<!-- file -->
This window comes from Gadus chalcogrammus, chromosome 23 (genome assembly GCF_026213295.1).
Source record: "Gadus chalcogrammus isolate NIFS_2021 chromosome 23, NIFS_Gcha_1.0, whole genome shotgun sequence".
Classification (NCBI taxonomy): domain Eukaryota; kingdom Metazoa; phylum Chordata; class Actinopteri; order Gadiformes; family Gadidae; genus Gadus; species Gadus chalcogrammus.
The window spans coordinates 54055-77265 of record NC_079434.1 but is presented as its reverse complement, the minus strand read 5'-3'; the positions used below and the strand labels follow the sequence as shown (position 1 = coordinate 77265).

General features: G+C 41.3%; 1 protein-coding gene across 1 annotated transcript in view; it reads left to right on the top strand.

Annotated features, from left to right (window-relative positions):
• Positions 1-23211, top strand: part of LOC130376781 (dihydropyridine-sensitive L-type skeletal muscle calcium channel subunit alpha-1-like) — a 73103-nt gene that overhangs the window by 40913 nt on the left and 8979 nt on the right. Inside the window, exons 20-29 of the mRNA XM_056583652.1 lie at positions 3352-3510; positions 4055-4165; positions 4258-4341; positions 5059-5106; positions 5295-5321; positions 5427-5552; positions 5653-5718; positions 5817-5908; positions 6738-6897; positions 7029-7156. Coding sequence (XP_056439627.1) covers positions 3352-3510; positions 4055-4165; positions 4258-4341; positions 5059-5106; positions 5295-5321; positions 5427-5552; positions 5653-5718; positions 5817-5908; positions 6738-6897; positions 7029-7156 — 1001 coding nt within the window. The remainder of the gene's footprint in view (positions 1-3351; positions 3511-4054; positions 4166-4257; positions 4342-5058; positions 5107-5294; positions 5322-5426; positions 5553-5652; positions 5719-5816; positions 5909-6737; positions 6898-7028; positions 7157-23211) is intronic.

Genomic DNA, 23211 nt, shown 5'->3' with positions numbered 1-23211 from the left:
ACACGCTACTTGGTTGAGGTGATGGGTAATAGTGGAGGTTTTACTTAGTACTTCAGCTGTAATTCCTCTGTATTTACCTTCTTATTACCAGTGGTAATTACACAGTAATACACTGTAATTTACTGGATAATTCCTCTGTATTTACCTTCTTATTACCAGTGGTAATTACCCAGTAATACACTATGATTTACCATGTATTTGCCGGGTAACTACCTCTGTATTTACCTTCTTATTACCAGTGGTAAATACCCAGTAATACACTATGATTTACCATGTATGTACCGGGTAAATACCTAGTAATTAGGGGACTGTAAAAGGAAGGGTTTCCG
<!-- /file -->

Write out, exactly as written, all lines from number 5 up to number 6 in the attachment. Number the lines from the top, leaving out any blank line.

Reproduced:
General features: G+C 41.3%; 1 protein-coding gene across 1 annotated transcript in view; it reads left to right on the top strand.

Annotated features, from left to right (window-relative positions):